Kranji War Cemetery, Singapore
Before 1939 the Kranji area was a military camp and at the time of the Japanese invasion of Malaya, it was the site of a large ammunition magazine. On 8 February 1942, the Japanese crossed the Johore Straits in strength, landing at the mouth of the Kranji River within two miles of where the war cemetery now stands. On the evening of 9 February, they launched an attack between the river and the causeway. During the next few days fierce fighting ensued, in many cases hand to hand, until their greatly superior numbers and air strength necessitated a withdrawal. After the fall of the island, the Japanese established a prisoner of war camp at Kranji and eventually a hospital was organised nearby at Woodlands.
During the last hours of the Battle of Singapore wounded servicemen taken prisoner and civilians massacred by the Japanese were brought to Singapore Civil General Hospital in their hundreds. Many were already dead on arrival, many more succumbed later, and the number of fatalities was such that burial in the normal manner was impossible. Before the war an emergency water tank had been dug in the grounds of the hospital, and this was used as a grave.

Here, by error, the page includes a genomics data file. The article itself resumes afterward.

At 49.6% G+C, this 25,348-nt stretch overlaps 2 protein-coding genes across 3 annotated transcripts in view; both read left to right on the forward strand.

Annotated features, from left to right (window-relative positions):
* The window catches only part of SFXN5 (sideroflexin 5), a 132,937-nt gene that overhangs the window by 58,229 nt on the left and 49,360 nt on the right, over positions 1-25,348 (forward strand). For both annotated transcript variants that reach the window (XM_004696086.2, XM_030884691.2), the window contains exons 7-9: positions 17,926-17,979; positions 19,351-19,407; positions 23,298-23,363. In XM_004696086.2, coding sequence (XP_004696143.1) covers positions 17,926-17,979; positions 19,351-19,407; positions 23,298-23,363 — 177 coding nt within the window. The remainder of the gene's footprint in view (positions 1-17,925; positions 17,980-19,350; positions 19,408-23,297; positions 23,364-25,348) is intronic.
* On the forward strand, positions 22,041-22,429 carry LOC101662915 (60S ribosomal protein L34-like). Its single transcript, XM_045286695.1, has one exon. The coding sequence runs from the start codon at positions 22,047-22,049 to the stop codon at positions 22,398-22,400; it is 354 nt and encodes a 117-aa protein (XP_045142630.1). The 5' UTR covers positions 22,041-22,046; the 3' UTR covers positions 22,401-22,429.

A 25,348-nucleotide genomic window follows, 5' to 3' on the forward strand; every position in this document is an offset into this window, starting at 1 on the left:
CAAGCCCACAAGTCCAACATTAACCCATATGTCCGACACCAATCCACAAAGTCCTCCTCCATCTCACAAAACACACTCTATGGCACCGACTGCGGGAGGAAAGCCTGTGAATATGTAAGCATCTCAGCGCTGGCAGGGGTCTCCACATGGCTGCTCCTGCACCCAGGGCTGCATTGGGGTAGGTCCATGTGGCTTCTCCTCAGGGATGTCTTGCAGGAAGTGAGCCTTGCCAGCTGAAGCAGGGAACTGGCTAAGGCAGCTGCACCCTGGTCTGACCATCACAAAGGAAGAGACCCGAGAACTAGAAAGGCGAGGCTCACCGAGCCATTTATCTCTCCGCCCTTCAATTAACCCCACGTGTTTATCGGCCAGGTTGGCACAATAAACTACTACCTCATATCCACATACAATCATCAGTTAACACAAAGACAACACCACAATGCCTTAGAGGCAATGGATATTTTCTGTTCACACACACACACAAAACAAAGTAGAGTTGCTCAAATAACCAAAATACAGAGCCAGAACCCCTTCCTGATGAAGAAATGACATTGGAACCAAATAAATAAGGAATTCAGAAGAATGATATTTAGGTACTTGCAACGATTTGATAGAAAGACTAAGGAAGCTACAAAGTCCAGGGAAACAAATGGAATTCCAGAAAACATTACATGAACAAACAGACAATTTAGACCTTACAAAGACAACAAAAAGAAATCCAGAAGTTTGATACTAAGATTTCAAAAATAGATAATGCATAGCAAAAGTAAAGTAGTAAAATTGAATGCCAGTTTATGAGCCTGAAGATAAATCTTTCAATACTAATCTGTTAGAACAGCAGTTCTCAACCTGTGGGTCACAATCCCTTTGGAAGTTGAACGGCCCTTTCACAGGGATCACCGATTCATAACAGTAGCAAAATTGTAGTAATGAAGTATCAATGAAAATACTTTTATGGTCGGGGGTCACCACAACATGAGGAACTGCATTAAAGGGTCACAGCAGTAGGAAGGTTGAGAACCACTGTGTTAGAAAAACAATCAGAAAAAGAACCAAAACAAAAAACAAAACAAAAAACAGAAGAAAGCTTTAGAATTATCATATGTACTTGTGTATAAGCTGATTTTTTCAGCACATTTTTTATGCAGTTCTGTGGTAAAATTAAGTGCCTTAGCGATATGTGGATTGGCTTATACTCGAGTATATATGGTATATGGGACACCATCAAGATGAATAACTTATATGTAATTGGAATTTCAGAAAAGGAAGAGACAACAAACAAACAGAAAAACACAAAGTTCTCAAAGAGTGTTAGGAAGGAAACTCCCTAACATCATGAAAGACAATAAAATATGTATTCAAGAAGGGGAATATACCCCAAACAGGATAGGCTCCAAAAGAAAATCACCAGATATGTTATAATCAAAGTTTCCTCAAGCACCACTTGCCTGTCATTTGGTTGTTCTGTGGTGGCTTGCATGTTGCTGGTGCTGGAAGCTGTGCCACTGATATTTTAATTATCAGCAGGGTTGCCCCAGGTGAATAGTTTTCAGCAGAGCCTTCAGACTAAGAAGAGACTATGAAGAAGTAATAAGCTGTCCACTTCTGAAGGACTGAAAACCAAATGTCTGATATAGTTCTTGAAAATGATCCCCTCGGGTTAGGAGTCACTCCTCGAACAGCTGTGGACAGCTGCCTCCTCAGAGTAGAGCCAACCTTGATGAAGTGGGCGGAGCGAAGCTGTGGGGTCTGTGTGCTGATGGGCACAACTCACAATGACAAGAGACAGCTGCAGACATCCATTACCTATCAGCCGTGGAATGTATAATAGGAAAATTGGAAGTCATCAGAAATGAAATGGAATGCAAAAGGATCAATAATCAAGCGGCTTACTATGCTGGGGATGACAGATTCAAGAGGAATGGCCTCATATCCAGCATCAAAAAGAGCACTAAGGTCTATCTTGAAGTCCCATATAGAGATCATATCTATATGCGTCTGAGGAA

After the reoccupation of Singapore, the small cemetery started by the prisoners at Kranji was developed into a permanent war cemetery by the Army Graves Service when it became evident that a larger cemetery at Changi could not remain undisturbed. Changi had been the site of the main prisoner of war camp in Singapore and a large hospital had been set up there by the Australian Infantry Force.
THE GREAT 'WINGED' MEMORIAL
The Memorial bears the following inscription:
The name of James Alexander Barclay.
These words are inscribed on the Memorial:-
THE SOLDIERS WHOSE MEMORY IS HONOURED HERE
in Singapore taken by and used with the kind permission of Peter W Stubbs.